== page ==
1. Give yourself enough time to study. Don't leave it until the last minute. Despite what people say, cramming all the information into your brain the night before isn't the best way to approach an exam. Set out a timetable for your study. Write down how many exams you have and the days on which you have to sit them. Then organise your study accordingly. You may want to give some exams more study time than others, so find a balance that you feel comfortable with.
2. Organise your study space. Make sure you have enough space to spread your textbooks and notes out. Have you got enough light? Is your chair comfortable? Are your computer games out of sight? Try and get rid of all distractions and then arrange your books into piles. Put your English books in one pile, your physics books in another so when it's time to study for that exam, you've got everything you need in front of you. It also eliminates any possible excuses!
3. Design a flow chart. This is a bit like brainstorming, but instead of coming up with new ideas, you're writing down everything you already know about a topic. Put it in an easy to follow diagram with key points that you can easily replicate in an exam. That way, when the exam starts, you can spend five minutes preparing for your answer and then expand on your ideas.
4. Practice on old exams. It's always good to find out what kind of questions are going to be in the exam and the best way is too look through old exams. That will give you an idea of the layout of an exam, the number of short answers and long answers there will be and the amount of time you should be giving each section.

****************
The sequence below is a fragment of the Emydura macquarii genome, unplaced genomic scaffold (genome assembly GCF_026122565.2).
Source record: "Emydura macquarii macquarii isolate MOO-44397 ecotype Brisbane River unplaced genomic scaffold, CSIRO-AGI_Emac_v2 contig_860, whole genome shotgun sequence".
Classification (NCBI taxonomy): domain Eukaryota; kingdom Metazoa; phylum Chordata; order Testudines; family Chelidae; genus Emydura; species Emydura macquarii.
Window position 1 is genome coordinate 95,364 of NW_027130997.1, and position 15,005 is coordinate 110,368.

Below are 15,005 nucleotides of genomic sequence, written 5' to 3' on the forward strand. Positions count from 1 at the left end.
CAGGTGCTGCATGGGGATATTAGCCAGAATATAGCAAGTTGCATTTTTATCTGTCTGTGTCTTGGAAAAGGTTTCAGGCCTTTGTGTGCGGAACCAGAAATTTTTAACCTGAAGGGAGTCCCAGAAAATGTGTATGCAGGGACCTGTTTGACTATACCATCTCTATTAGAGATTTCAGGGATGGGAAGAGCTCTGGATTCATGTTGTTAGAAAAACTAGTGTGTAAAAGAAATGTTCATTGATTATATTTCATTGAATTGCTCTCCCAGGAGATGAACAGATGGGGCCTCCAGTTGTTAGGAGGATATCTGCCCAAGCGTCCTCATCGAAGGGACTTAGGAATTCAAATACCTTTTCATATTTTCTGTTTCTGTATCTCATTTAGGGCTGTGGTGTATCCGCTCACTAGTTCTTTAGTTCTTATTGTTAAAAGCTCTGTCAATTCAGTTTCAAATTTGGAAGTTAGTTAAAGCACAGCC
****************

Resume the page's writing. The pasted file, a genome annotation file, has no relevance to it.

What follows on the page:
5. Explain your answers to others. Parents and little brothers and sisters don't have to be annoying around exam time. Use them to your advantage. Explain an answer to a question to them. That will help you to get it clear in your head. If you find it difficult to explain, perhaps you need to do a bit more study. But at least you won't turn up to the exam and realise you don't know the answer to a question!
6. Organise study groups with your friends. You may have questions that they have the answers to and vice versa. You're social life doesn't have to be non-existent during study times. Grab a pizza and your textbooks and get studying with your mates.
7. Take a break. Don't force yourself to sit studying for 24 hours a day. If you're training for a marathon you don't try and run 24 hours a day. Develop a study routine that works for you. If you study better in the morning, then start early before taking a break at lunchtime. Do something mindless in the afternoon and then start studying again in the evening if you know you're more productive at night. Don't feel guilty that you're out enjoying the sunshine instead of hunched over your textbooks. Vitamin D is important for the brain!
8. Snack on brain food. Keep away from junk food and opt for a bowl of nuts instead. They're much better for the waistline and for the brain. You need to fuel your body while you study so make sure you eat nutritious food that has been proven to help your brain focus such as fish, nuts, yoghurt and blueberries.
9. Pack your pencil case. Make sure your pens work and your pencils are sharpened. Nothing is worse for your nerves then having your pen run out of ink at the start of an exam. If you're sitting a maths or science exam, make sure you have all the necessary equipment you'll need as well like rulers, compasses and calculators,
10. Stock up with sweets and water. Keeping your sugar levels up is just as important during an exam as it is during a football match. You need to stay alert and hydrate your body. If you start to feel yourself fade halfway through your exam, just pop a sweet into your mouth and you'll be away again.